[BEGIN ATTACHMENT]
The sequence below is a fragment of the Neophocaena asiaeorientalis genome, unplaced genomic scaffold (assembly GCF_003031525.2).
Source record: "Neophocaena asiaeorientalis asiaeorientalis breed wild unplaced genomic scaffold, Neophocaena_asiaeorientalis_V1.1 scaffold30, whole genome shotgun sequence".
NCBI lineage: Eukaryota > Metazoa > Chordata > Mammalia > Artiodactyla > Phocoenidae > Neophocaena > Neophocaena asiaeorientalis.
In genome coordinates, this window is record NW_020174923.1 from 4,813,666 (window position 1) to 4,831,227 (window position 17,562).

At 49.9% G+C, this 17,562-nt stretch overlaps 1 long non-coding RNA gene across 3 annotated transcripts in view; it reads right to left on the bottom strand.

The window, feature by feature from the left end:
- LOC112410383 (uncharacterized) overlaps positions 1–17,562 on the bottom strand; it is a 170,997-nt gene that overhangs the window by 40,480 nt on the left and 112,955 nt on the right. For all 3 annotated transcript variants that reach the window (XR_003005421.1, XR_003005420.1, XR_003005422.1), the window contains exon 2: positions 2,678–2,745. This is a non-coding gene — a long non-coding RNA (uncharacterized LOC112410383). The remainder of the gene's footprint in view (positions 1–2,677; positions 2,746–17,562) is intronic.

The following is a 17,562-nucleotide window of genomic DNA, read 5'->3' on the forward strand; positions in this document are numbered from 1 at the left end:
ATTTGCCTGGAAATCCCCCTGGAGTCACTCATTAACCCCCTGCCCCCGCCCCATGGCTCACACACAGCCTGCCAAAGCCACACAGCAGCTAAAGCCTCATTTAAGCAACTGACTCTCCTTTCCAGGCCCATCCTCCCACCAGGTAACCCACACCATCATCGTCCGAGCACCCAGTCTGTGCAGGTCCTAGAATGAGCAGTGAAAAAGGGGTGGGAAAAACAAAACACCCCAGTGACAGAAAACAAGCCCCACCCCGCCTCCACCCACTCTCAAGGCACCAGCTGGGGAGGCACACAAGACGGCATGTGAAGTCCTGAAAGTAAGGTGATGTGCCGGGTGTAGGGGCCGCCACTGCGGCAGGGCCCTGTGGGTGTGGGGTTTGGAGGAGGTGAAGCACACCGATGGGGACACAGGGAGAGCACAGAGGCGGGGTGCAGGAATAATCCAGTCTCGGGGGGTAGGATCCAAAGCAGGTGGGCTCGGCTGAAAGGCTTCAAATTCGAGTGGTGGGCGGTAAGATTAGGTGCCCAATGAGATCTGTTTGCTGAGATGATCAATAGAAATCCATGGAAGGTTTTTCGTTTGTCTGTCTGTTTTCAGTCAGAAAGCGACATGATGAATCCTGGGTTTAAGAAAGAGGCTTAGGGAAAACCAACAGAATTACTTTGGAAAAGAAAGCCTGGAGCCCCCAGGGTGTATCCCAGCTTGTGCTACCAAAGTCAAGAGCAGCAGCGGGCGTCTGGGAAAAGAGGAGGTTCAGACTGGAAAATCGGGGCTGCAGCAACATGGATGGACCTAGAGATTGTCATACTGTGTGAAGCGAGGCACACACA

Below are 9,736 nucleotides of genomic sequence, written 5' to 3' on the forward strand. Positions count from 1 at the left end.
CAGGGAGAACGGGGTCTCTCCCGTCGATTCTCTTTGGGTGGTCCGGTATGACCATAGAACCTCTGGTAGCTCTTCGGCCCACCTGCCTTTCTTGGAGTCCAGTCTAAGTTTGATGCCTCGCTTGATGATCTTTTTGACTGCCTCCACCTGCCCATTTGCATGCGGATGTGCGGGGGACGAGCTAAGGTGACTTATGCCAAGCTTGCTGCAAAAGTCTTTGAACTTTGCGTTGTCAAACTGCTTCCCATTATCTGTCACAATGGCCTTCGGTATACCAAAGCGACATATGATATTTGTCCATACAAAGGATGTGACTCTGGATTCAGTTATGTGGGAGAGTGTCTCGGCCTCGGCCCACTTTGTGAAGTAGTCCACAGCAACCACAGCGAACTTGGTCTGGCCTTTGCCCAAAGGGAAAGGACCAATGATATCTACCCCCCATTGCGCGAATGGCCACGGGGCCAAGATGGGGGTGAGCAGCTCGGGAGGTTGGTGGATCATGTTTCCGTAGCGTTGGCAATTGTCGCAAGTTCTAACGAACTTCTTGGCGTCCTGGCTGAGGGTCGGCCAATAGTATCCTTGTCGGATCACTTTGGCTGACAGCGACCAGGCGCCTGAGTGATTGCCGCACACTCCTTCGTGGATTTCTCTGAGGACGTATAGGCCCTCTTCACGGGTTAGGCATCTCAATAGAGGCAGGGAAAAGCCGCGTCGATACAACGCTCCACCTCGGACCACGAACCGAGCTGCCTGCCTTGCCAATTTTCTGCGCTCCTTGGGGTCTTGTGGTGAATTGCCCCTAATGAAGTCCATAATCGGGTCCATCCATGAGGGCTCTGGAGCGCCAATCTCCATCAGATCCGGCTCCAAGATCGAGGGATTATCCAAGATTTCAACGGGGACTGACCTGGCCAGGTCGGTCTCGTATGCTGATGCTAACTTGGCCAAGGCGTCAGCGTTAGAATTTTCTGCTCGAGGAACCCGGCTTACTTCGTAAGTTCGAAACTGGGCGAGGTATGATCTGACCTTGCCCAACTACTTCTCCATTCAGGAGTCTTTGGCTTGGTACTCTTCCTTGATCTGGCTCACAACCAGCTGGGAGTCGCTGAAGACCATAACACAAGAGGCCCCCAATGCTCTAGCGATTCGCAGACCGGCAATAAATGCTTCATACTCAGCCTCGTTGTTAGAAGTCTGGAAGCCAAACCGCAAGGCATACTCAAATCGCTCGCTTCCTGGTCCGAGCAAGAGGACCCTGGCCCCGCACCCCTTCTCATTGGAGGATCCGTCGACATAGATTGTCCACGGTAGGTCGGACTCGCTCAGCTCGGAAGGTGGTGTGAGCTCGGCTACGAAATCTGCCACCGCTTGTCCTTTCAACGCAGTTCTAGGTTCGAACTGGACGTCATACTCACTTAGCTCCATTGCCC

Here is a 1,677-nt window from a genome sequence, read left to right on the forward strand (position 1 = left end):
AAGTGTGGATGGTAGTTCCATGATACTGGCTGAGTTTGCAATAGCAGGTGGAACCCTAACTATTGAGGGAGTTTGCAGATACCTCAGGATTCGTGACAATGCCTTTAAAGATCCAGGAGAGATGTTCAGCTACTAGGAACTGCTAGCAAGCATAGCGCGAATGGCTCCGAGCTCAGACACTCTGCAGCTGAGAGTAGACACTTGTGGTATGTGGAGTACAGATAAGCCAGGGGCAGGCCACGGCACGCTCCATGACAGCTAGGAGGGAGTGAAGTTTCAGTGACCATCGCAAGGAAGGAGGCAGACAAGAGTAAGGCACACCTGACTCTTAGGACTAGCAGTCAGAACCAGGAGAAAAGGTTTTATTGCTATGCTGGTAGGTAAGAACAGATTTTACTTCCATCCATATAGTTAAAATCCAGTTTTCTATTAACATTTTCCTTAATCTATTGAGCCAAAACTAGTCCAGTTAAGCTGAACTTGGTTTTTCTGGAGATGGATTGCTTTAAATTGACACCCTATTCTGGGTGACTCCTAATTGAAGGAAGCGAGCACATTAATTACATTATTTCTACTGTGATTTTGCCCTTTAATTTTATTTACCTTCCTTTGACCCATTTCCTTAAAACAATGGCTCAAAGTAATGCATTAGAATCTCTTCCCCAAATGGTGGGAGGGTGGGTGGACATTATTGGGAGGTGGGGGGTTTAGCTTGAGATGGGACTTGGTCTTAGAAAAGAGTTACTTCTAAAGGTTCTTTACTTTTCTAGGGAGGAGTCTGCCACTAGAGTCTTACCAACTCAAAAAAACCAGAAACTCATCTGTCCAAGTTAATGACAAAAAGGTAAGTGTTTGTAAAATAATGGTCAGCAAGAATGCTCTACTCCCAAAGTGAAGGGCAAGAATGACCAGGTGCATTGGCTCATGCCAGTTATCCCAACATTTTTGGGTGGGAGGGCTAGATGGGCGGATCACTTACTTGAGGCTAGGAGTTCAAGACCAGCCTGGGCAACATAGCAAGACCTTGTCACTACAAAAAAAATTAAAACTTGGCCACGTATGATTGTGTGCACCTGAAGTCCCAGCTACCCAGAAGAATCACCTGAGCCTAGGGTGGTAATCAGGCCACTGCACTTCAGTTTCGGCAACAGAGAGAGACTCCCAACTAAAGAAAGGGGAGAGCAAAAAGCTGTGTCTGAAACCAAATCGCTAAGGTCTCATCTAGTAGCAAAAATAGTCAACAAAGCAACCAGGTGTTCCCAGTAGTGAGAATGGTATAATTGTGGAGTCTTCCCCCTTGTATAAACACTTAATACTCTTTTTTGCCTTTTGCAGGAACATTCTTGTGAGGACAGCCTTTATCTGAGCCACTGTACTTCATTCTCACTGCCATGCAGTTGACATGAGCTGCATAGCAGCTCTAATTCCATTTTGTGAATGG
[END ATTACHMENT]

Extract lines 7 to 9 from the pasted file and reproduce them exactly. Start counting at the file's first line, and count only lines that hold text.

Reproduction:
- LOC112410383 (uncharacterized) overlaps positions 1–17,562 on the bottom strand; it is a 170,997-nt gene that overhangs the window by 40,480 nt on the left and 112,955 nt on the right. For all 3 annotated transcript variants that reach the window (XR_003005421.1, XR_003005420.1, XR_003005422.1), the window contains exon 2: positions 2,678–2,745. This is a non-coding gene — a long non-coding RNA (uncharacterized LOC112410383). The remainder of the gene's footprint in view (positions 1–2,677; positions 2,746–17,562) is intronic.

The following is a 17,562-nucleotide window of genomic DNA, read 5'->3' on the forward strand; positions in this document are numbered from 1 at the left end:
ATTTGCCTGGAAATCCCCCTGGAGTCACTCATTAACCCCCTGCCCCCGCCCCATGGCTCACACACAGCCTGCCAAAGCCACACAGCAGCTAAAGCCTCATTTAAGCAACTGACTCTCCTTTCCAGGCCCATCCTCCCACCAGGTAACCCACACCATCATCGTCCGAGCACCCAGTCTGTGCAGGTCCTAGAATGAGCAGTGAAAAAGGGGTGGGAAAAACAAAACACCCCAGTGACAGAAAACAAGCCCCACCCCGCCTCCACCCACTCTCAAGGCACCAGCTGGGGAGGCACACAAGACGGCATGTGAAGTCCTGAAAGTAAGGTGATGTGCCGGGTGTAGGGGCCGCCACTGCGGCAGGGCCCTGTGGGTGTGGGGTTTGGAGGAGGTGAAGCACACCGATGGGGACACAGGGAGAGCACAGAGGCGGGGTGCAGGAATAATCCAGTCTCGGGGGGTAGGATCCAAAGCAGGTGGGCTCGGCTGAAAGGCTTCAAATTCGAGTGGTGGGCGGTAAGATTAGGTGCCCAATGAGATCTGTTTGCTGAGATGATCAATAGAAATCCATGGAAGGTTTTTCGTTTGTCTGTCTGTTTTCAGTCAGAAAGCGACATGATGAATCCTGGGTTTAAGAAAGAGGCTTAGGGAAAACCAACAGAATTACTTTGGAAAAGAAAGCCTGGAGCCCCCAGGGTGTATCCCAGCTTGTGCTACCAAAGTCAAGAGCAGCAGCGGGCGTCTGGGAAAAGAGGAGGTTCAGACTGGAAAATCGGGGCTGCAGCAACATGGATGGACCTAGAGATTGTCATACTGTGTGAAGCGAGGCACACACA